• T-Mobile CEO John Legere said if his company’s $26.5 billion deal to buy Sprint fails, it may have to raise prices to slow user growth and relieve stress on the T-Mobile network. He said that would be his “worst nightmare.” Legere’s testimony came on the fourth day of a high-profile antitrust trial. Fourteen state attorneys general are suing to block the combination of T-Mobile and Sprint. They say the deal would cost consumers billions. The trial with the states is a major hurdle for T-Mobile, but federal regulators have already cleared the merger. The Justice Department approved it after T-Mobile and Sprint agreed to set up satellite TV provider Dish as a new wireless competitor. The states say that’s not enough. Legere’s testimony regarding T-Mobile’s potential pricing strategy Thursday stemmed from a September 2019 T-Mobile document that made projections about T- Mobile’s future as a standalone company in 2020. A lawyer for the states, Glenn Pomerantz, laid out evidence that T-Mobile had options beyond acquiring Sprint that would let it obtain more spectrum, the airwaves that signals travel over and the lifeblood of a wireless network. Adding spectrum would shore up the network from the strain of its growing user base watching Netflix and uploading cat videos to Instagram.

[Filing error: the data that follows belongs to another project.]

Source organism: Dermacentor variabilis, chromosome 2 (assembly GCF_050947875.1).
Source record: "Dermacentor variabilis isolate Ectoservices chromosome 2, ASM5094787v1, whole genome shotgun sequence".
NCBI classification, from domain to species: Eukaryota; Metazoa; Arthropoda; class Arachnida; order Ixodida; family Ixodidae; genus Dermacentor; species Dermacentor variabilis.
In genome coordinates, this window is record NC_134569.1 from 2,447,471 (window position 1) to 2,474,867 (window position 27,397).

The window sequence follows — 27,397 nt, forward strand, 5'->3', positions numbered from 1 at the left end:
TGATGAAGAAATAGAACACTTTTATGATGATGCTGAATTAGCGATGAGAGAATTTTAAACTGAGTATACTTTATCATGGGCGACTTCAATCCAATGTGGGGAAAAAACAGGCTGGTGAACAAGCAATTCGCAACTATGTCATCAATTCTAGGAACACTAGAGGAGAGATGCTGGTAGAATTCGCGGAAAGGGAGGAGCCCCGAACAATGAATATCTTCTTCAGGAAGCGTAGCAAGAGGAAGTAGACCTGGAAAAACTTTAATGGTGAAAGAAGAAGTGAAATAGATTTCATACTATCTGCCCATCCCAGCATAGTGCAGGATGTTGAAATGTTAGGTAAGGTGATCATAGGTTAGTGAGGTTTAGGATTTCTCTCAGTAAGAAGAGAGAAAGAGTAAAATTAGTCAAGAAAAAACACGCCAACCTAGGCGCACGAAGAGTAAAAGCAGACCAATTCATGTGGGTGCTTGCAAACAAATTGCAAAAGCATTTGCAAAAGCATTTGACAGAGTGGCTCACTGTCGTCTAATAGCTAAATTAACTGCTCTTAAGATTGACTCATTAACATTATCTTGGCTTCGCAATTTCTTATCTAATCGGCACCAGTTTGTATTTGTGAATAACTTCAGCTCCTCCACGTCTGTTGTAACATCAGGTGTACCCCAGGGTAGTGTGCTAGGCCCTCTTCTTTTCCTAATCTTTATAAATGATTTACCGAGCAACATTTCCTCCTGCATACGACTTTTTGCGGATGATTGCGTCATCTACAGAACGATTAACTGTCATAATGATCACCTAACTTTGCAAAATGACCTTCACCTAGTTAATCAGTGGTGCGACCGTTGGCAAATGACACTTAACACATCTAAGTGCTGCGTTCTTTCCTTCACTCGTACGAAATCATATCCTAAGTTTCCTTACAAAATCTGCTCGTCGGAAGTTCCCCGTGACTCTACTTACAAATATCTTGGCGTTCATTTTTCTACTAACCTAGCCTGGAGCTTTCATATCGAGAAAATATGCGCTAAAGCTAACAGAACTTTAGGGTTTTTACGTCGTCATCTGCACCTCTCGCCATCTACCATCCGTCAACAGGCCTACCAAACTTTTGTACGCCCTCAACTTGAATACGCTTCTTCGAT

• The U.S. House Judiciary Committee voted along party lines on Friday morning in support of two articles of impeachment against President Donald Trump, sending the issue to the House floor for a historic vote next week. After Democrats had recessed the hearing late on Thursday night, lawmakers reconvened for two quick votes on impeachment articles dealing with abuse of power and obstruction of Congress. “Mr. Chairman, there are 23 ayes and 17 noes,” the committee clerk said twice, as Democrats moved in rapid fire fashion to report the impeachment articles to the full House. Republicans denounced the outcome. You don't get to remove a President because you don't like him,” said Rep. Mike Johnson (R-LA).    “They did not produce a scintilla of evidence to support a charge of impeachment.” “This is really a travesty for America and it’s really tearing America apart,” said Rep. Debbie Lesko (R-AZ), who called the effort a 'railroad job.' “It was a witch hunt,” said Rep. Louie Gohmert (R-TX). The President used his office for his private benefit. He jeopardized our national security, and elections. He covered it up. Democrats said the case for action was simple. “The President used his office for his private benefit. He jeopardized our national security, and elections. He covered it up,” said Rep. Val Demings (D-FL). “Today is a solemn and said day,” said House Judiciary Chairman Rep. Jerry Nadler (D-NY).  “The House will act expeditiously.” The committee vote sends the issue to the full House, where a vote is expected next week. If the House votes to impeach, the Senate would be required to hold a historic impeachment trial, which is expected to start in January. President Trump would be the third President subjected to such a trial under the Constitution, joining Andrew Johnson and Bill Clinton. As for the President, his Press Secretary joined GOP lawmakers in ridiculing the impeachment effort. “This desperate charade of an impeachment inquiry in the House Judiciary Committee has reached its shameful end,” Press Secretary Stephanie Grisham said in a written statement. “The President looks forward to receiving in the Senate the fair treatment and due process which continues to be disgracefully denied to him by the House,” she added. A Senate impeachment trial is expected to start in January.